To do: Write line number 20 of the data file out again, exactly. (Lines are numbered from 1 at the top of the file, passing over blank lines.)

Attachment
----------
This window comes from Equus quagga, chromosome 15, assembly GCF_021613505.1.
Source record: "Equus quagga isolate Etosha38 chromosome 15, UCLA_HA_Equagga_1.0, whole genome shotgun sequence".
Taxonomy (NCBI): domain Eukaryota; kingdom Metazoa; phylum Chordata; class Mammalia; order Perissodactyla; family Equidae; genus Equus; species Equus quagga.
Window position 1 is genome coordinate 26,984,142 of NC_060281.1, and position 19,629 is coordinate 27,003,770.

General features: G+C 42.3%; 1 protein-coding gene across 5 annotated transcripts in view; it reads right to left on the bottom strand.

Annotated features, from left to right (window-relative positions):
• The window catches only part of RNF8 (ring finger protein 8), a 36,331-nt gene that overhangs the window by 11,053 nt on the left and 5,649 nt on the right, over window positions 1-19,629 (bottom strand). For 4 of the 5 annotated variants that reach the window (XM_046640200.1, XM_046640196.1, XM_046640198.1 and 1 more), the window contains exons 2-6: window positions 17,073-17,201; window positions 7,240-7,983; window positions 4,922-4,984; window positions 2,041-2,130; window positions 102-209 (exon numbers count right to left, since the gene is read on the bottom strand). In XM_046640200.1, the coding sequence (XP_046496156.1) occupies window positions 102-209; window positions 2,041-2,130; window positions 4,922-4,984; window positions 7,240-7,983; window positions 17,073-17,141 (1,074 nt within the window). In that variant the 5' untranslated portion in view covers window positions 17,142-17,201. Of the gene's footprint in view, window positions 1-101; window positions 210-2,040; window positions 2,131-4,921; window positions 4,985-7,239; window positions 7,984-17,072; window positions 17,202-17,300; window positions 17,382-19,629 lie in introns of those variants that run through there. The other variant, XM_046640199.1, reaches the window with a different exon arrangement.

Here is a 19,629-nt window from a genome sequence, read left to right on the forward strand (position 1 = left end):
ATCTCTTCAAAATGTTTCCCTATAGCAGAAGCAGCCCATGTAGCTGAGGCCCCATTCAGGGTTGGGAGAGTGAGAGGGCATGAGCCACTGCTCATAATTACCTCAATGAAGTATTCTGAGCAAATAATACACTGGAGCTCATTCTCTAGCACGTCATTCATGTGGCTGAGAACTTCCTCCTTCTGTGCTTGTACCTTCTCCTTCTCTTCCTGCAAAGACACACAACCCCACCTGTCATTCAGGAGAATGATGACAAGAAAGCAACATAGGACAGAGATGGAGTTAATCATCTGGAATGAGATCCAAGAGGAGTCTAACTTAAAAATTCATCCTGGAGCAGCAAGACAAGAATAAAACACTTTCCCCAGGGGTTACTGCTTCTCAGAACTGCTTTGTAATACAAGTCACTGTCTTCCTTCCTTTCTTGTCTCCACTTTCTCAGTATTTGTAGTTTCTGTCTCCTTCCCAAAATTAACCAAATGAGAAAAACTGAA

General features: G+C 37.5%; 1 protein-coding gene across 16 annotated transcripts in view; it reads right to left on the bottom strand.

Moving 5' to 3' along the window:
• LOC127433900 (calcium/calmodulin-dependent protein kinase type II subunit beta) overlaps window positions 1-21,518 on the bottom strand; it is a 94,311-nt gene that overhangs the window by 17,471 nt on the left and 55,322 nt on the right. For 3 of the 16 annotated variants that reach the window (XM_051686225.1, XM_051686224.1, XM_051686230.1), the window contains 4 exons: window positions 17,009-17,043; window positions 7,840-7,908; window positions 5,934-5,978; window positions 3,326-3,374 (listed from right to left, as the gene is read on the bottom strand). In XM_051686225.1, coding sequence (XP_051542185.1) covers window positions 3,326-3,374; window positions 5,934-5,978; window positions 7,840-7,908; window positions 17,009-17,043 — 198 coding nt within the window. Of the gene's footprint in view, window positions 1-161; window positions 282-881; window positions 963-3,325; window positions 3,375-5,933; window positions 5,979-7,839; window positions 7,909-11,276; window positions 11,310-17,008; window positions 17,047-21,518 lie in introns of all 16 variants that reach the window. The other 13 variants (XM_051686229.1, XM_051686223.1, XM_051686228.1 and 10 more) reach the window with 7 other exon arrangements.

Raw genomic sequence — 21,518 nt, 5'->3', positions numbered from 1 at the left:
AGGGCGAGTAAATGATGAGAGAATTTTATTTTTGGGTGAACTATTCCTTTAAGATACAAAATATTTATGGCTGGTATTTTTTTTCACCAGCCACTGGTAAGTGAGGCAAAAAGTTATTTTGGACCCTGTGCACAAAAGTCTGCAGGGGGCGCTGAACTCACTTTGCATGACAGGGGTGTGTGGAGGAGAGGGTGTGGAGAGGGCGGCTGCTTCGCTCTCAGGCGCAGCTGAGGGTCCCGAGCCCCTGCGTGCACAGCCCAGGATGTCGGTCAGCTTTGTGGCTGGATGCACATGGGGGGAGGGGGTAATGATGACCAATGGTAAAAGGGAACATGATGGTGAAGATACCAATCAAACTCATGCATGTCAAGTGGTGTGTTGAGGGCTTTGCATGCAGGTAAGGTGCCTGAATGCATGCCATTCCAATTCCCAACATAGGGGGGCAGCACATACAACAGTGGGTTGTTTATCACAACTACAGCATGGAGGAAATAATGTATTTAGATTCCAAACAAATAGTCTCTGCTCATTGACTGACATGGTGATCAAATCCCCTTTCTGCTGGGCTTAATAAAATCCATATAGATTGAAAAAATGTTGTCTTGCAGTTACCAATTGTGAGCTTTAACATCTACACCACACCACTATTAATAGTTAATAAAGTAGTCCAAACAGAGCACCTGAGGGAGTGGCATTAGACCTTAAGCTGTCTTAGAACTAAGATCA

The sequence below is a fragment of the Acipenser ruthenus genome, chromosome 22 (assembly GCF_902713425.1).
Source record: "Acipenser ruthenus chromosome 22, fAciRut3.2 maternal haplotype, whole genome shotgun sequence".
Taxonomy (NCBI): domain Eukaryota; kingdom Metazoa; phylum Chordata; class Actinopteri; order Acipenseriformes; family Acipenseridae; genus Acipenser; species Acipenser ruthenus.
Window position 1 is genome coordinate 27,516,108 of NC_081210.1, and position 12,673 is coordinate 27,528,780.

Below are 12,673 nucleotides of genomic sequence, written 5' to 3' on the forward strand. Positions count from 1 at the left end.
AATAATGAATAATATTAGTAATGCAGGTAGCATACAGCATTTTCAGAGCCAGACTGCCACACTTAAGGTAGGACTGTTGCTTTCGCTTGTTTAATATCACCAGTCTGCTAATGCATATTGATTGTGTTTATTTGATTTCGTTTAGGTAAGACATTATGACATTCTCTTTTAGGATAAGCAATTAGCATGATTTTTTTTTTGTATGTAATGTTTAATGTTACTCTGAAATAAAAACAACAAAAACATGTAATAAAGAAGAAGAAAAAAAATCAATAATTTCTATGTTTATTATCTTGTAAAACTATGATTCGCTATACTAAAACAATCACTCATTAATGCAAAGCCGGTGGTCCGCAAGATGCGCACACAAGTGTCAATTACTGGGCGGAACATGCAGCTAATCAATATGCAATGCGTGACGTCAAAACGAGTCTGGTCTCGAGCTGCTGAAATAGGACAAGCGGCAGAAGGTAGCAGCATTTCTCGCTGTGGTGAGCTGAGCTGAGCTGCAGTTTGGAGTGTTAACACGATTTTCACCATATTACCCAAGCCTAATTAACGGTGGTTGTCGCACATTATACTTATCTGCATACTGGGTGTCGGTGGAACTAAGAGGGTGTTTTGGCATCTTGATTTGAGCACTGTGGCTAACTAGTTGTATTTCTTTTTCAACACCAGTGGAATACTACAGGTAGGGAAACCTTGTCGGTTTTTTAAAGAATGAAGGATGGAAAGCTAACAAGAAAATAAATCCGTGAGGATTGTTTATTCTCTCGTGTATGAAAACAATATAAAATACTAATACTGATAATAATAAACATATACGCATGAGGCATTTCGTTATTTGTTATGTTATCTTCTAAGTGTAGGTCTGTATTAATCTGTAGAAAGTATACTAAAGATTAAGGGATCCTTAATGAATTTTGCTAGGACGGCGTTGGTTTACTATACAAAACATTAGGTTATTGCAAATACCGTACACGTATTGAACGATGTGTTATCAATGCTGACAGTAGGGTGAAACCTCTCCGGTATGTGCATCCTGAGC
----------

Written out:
AATAATGAATAATATTAGTAATGCAGGTAGCATACAGCATTTTCAGAGCCAGACTGCCACACTTAAGGTAGGACTGTTGCTTTCGCTTGTTTAATATCACCAGTCTGCTAATGCATATTGATTGTGTTTATTTGATTTCGTTTAGGTAAGACATTATGACATTCTCTTTTAGGATAAGCAATTAGCATGATTTTTTTTTTGTATGTAATGTTTAATGTTACTCTGAAATAAAAACAACAAAAACATGTAATAAAGAAGAAGAAAAAAAATCAATAATTTCTATGTTTATTATCTTGTAAAACTATGATTCGCTATACTAAAACAATCACTCATTAATGCAAAGCCGGTGGTCCGCAAGATGCGCACACAAGTGTCAATTACTGGGCGGAACATGCAGCTAATCAATATGCAATGCGTGACGTCAAAACGAGTCTGGTCTCGAGCTGCTGAAATAGGACAAGCGGCAGAAGGTAGCAGCATTTCTCGCTGTGGTGAGCTGAGCTGAGCTGCAGTTTGGAGTGTTAACACGATTTTCACCATATTACCCAAGCCTAATTAACGGTGGTTGTCGCACATTATACTTATCTGCATACTGGGTGTCGGTGGAACTAAGAGGGTGTTTTGGCATCTTGATTTGAGCACTGTGGCTAACTAGTTGTATTTCTTTTTCAACACCAGTGGAATACTACAGGTAGGGAAACCTTGTCGGTTTTTTAAAGAATGAAGGATGGAAAGCTAACAAGAAAATAAATCCGTGAGGATTGTTTATTCTCTCGTGTATGAAAACAATATAAAATACTAATACTGATAATAATAAACATATACGCATGAGGCATTTCGTTATTTGTTATGTTATCTTCTAAGTGTAGGTCTGTATTAATCTGTAGAAAGTATACTAAAGATTAAGGGATCCTTAATGAATTTTGCTAGGACGGCGTTGGTTTACTATACAAAACATTAGGTTATTGCAAATACCGTACACGTATTGAACGATGTGTTATCAATGCTGACAGTAGGGTGAAACCTCTCCGGTATGTGCATCCTGAGC